You guys are awesome, thank you so much for looking after Taruni. - Sue from Greenbank
What should you do to take the best care possible of your new kitten? Here’s our advice in a nutshell!
Buy a cat that suits YOU!
If you’ve got very little spare time then a really long haired breed which might needs lots of grooming might prove difficult. Think about your situation BEFORE you go looking for that new kitten. Can you confine it to your house or will it live outdoors during the daytime? There are a range of outdoor enclosures to suit all budgets and tastes.
Try to ensure you buy as healthy a kitten as possible by seeing the kitten in the flesh before you buy it. Seeing its mother, and if possible father, is also useful to check their general temperament and health. Preferably buy a kitten that has had its first vaccination and been checked by a vet. If you're not after a certain breed from a breeder why not consider adopting from a shelter or rescue organisation. Most will ensure all necessary vetwork has been seen to prior to you taking your bundle of fluff home, and you will be doing your bit to reduce overpopulation.
This is essential. It means that your new kitten will have a thorough examination by a veterinarian who will check for any problems that might be evident. It also gives your kitten protection against some of the common contagious and even fatal diseases that it might contract.
Vaccinations are due at 8 week, 12 weeks and 16 weeks. Then annually.
Worms can cause serious health problems for the cat and may transfer to people.
Worming is done once every 2 weeks from 2-12 weeks of age then once a month form 3-6 months of age then once every 3 months for life.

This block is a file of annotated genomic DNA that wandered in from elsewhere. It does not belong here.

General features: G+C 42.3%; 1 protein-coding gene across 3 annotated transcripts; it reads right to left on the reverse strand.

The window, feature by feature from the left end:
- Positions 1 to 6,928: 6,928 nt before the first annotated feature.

Heartworm is transmitted by mosquitoes. It is not necessarily covered by general gut worming tablets. We recommend monthly application of a suitable product such as Advocate or Revolution..
Heartworm prevention is due monthly.
Unless there is a very good reason to breed your cat we recommend that you desex it.
Desexing due at 6 months.
This permanently identifies your kitten and can help return it to you if it gets lost.
Microchipping legally should be done before 12 weeks of age but can be physically done later.
Make sure that you register your new kitten with the relevant local council.
Feed it well!
We recommend a good quality cat biscuit such as Hills, Eukanuba or Iams. 75% of the cat’s food intake should be a balanced food such as this. The remainder can be made up of an occasional (e.g. weekly) raw chicken neck or wing bone or home cooked food. Some may choose to feed a raw diet plan but make sure you follow a balanced program and seek veterinary advice before proceeding. Always keep clean fresh water freely available.
Well behaved cats aren’t an accident they happen most often due to good training from an early age. Litter tray or outdoor toileting need to begin from the start. Stick to a routine in your cat’s life and that will also make life easier for everyone.
Lastly: Enjoy it!